Chart Review

Events Calendar (All Times Local)

Tuesday
NCTC winter educational conference 7 a.m.
CSIS event on global standards for emerging technologies 9 a.m.
NARUC 2018 Winter Policy Summit 9 a.m.
University of Maryland’s School of Public Policy hosted discussion on the future of U.S. science and tech policy 12 p.m.
Mass Media and Video Programming and Distribution Committees brown bag lunch 12:15 p.m.
AT&T event on 3.5 GHz, including FCC’s O’Rielly 12:30 p.m.
Intel event on quantum computing 5 p.m.
FCBA event on state regulation of VoIP 6 p.m.
Wednesday
NARUC 2018 Winter Policy Summit 8:30 a.m.
Senate Commerce Committee hearing with FTC nominees 10 a.m.
House Energy and Commerce subcommittee oversight hearing on the NHTSA 10 a.m.
House Financial Services Committee hearing on data security and breach notifications 10 a.m.
House Science, Space and Technology Committee subcommittee hearing on emerging applications for blockchain tech 10 a.m.
Brookings event on federal cybersecurity framework 10:30 a.m.
Glen Echo event on citizens broadband radio service 1p.m.
House Oversight and Government Reform subcommittee hearing on artificial intelligence 2 p.m.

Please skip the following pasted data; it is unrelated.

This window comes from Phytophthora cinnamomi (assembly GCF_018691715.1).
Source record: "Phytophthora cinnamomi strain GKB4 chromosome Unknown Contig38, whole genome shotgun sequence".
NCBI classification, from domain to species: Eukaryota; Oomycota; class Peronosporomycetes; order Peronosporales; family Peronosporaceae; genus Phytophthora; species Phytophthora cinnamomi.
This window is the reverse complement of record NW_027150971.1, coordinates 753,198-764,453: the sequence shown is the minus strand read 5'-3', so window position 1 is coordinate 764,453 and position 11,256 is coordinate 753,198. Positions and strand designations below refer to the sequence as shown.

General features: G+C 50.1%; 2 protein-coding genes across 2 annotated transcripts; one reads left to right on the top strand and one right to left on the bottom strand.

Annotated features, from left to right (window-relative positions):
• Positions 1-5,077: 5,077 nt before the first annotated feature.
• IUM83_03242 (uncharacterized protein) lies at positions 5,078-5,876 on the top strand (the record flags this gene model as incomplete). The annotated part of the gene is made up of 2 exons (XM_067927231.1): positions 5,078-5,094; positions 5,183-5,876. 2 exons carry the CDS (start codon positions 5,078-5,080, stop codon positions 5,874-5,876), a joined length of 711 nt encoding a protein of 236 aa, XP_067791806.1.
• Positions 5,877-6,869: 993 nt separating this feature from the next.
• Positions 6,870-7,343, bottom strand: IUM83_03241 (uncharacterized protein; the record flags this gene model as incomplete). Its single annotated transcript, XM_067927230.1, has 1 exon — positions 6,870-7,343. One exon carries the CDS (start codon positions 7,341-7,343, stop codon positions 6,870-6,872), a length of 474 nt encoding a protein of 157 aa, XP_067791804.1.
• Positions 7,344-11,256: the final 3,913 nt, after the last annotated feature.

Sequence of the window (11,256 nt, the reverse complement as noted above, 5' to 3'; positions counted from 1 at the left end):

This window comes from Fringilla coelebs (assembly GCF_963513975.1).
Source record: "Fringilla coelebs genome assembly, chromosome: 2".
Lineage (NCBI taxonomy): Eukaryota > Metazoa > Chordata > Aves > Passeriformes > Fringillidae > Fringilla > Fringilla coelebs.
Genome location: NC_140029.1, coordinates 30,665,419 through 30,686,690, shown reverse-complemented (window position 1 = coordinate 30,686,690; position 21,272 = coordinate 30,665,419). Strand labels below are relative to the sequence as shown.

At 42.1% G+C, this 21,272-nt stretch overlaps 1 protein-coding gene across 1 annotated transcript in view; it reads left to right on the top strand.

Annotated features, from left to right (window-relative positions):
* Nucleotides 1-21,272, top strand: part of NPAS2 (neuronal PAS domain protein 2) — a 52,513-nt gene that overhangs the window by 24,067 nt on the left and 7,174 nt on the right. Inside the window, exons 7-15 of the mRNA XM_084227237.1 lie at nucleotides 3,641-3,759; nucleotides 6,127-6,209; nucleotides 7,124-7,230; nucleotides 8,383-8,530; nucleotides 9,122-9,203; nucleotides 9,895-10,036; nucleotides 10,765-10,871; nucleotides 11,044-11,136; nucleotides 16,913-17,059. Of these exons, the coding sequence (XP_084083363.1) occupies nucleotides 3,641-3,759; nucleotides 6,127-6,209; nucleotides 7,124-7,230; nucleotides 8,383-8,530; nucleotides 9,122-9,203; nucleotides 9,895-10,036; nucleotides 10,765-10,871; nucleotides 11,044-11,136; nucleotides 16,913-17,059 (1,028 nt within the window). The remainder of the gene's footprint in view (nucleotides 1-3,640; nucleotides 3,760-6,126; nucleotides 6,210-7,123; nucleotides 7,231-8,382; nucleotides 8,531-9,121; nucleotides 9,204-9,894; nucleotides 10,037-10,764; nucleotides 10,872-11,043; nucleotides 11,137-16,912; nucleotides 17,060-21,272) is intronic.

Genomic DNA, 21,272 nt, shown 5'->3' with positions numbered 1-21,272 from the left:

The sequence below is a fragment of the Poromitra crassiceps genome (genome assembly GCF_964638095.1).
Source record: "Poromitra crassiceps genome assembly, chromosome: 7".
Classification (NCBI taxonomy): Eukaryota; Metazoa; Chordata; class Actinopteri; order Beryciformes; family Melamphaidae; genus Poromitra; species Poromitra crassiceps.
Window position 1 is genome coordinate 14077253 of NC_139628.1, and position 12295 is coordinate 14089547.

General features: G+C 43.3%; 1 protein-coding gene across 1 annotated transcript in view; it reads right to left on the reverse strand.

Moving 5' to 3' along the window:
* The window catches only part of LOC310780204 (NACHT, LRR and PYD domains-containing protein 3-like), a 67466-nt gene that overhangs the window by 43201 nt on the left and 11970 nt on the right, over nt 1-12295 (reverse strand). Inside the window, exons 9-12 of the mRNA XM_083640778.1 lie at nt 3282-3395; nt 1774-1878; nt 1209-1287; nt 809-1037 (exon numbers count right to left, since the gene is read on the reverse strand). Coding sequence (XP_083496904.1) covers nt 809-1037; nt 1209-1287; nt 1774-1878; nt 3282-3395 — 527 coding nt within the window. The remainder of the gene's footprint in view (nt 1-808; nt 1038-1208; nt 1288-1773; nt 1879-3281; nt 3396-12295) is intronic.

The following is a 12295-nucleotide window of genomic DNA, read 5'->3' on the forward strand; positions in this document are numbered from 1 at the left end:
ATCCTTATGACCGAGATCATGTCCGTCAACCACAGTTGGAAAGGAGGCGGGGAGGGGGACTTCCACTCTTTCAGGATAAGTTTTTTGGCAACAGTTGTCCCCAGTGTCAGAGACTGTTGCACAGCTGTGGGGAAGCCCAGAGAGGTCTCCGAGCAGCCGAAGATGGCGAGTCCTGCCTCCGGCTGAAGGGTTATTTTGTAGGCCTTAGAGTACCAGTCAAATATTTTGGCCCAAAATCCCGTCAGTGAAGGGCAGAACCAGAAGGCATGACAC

House Energy and Commerce Committee markup of the FCC Reauthorization Act 3:30 p.m.
NG911 Institute annual honor awards reception, feat. FCC’s Rosenworcel 5 p.m.
Thursday
Senate Agriculture, Nutrition & Forestry hearing on the CFTC and cryptocurrency regulations 9:30 a.m.
NG911 Institute’s 911 annual technology showcase 10 a.m.
House Small Business Committee hearing on the development of agricultural technology 10 a.m.
New York Metropolitan and Northern New Jersey 700 MHz and 800 MHz Regional Planning committees’ meeting 10 a.m.
Verizon event on Supreme Court’s U.S. v. Carpenter case 11 a.m.
AEI event on securing IoT, feat. Democrats Sen. Edward Markey, Mass., and Rep. Ted Lieu, Calif. 12 p.m.
Center for Democracy & Technology and American Constitution Society event on Supreme Court’s United States v. Microsoft 2 p.m.